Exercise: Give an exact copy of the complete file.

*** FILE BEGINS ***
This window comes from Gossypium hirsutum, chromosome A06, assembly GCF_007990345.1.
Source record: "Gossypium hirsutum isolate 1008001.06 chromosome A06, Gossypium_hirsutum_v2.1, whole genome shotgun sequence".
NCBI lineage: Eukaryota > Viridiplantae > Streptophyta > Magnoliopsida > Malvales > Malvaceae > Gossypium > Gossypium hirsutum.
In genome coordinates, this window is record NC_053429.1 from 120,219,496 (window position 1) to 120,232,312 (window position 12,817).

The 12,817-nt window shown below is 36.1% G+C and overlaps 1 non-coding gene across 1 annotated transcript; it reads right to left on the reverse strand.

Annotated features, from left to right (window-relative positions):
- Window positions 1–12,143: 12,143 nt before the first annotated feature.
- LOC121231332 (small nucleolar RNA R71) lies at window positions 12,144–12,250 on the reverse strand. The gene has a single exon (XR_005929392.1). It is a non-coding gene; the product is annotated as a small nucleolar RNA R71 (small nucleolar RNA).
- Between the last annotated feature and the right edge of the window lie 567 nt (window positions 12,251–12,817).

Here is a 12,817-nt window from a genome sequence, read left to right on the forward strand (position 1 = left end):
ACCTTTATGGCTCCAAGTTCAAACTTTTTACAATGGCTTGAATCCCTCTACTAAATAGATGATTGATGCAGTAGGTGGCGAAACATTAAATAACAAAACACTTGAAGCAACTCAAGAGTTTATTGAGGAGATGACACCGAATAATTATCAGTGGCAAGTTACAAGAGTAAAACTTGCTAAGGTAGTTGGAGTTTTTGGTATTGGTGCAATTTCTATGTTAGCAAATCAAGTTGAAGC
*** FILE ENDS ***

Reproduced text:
This window comes from Gossypium hirsutum, chromosome A06, assembly GCF_007990345.1.
Source record: "Gossypium hirsutum isolate 1008001.06 chromosome A06, Gossypium_hirsutum_v2.1, whole genome shotgun sequence".
NCBI lineage: Eukaryota > Viridiplantae > Streptophyta > Magnoliopsida > Malvales > Malvaceae > Gossypium > Gossypium hirsutum.
In genome coordinates, this window is record NC_053429.1 from 120,219,496 (window position 1) to 120,232,312 (window position 12,817).

The 12,817-nt window shown below is 36.1% G+C and overlaps 1 non-coding gene across 1 annotated transcript; it reads right to left on the reverse strand.

Annotated features, from left to right (window-relative positions):
- Window positions 1–12,143: 12,143 nt before the first annotated feature.
- LOC121231332 (small nucleolar RNA R71) lies at window positions 12,144–12,250 on the reverse strand. The gene has a single exon (XR_005929392.1). It is a non-coding gene; the product is annotated as a small nucleolar RNA R71 (small nucleolar RNA).
- Between the last annotated feature and the right edge of the window lie 567 nt (window positions 12,251–12,817).

Here is a 12,817-nt window from a genome sequence, read left to right on the forward strand (position 1 = left end):
ACCTTTATGGCTCCAAGTTCAAACTTTTTACAATGGCTTGAATCCCTCTACTAAATAGATGATTGATGCAGTAGGTGGCGAAACATTAAATAACAAAACACTTGAAGCAACTCAAGAGTTTATTGAGGAGATGACACCGAATAATTATCAGTGGCAAGTTACAAGAGTAAAACTTGCTAAGGTAGTTGGAGTTTTTGGTATTGGTGCAATTTCTATGTTAGCAAATCAAGTTGAAGC